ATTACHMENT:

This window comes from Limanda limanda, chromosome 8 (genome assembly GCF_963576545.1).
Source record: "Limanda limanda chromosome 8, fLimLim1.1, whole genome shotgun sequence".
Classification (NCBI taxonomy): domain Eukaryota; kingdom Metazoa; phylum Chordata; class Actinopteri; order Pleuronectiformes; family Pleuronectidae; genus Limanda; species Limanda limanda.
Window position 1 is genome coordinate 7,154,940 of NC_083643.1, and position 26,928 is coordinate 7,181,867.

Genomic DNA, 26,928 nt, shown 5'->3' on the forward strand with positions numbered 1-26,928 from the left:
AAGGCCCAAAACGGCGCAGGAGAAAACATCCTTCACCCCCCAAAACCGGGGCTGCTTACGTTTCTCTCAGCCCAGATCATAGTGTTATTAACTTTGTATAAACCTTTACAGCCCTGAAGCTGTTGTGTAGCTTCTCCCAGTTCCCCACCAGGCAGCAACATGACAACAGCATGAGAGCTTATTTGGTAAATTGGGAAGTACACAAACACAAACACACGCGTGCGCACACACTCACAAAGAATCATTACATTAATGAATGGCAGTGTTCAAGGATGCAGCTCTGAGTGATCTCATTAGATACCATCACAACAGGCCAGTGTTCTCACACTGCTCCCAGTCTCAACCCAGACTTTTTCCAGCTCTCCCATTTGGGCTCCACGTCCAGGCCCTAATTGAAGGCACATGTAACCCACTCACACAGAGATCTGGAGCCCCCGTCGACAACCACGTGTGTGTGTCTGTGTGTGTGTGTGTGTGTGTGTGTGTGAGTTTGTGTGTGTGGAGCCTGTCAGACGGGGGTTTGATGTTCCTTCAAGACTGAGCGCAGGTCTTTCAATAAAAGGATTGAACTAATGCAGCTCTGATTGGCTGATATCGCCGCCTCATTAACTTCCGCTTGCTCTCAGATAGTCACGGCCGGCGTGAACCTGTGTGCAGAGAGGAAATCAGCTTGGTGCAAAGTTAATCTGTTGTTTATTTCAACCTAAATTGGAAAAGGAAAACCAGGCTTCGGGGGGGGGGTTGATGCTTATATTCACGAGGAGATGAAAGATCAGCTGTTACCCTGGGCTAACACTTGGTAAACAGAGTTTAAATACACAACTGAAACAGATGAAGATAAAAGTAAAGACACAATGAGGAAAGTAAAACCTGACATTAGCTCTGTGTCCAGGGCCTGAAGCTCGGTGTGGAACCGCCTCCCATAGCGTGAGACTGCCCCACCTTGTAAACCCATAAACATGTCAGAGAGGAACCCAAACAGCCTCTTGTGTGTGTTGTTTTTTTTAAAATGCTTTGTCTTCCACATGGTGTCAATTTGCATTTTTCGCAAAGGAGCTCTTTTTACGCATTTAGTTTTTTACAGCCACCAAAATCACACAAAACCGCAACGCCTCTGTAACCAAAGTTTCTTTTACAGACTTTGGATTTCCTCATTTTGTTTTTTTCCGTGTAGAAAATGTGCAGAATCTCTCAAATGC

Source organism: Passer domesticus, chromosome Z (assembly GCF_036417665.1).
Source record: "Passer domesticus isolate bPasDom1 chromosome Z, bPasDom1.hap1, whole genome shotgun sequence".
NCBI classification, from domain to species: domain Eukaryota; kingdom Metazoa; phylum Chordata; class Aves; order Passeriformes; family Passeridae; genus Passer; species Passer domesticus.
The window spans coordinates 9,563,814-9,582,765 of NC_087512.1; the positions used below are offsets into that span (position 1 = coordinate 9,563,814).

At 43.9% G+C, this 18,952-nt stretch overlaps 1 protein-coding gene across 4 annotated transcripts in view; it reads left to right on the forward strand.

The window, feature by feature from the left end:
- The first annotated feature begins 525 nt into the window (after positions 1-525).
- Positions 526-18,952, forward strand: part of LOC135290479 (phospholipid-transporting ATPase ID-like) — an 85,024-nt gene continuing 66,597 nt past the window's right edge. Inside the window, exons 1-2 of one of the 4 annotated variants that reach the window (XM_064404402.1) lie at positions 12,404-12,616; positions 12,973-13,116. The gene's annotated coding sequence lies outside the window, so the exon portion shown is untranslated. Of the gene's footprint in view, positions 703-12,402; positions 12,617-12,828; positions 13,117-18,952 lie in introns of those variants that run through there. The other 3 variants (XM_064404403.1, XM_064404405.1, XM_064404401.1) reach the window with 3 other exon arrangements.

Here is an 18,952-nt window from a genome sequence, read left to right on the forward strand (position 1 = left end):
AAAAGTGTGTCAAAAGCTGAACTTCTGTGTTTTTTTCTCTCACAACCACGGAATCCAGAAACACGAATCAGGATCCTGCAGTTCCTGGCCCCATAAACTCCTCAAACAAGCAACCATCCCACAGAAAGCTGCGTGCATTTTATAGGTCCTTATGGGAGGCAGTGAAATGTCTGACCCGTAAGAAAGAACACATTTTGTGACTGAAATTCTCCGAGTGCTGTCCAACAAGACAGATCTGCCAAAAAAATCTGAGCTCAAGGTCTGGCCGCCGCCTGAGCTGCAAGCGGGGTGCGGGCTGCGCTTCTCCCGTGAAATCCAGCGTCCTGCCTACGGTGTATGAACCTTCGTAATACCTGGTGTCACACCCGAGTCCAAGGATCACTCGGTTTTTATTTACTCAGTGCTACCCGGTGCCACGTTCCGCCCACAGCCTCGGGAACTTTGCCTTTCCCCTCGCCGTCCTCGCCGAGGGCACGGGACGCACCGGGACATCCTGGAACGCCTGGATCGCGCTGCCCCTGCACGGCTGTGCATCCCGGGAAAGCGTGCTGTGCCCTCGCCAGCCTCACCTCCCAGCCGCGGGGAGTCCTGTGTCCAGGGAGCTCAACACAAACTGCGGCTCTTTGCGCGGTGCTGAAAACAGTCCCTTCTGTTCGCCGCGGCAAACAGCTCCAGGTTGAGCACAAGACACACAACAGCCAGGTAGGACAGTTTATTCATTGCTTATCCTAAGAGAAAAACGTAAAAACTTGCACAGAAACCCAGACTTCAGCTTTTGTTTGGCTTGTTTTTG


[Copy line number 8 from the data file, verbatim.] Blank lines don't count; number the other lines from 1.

Source record: "Passer domesticus isolate bPasDom1 chromosome Z, bPasDom1.hap1, whole genome shotgun sequence".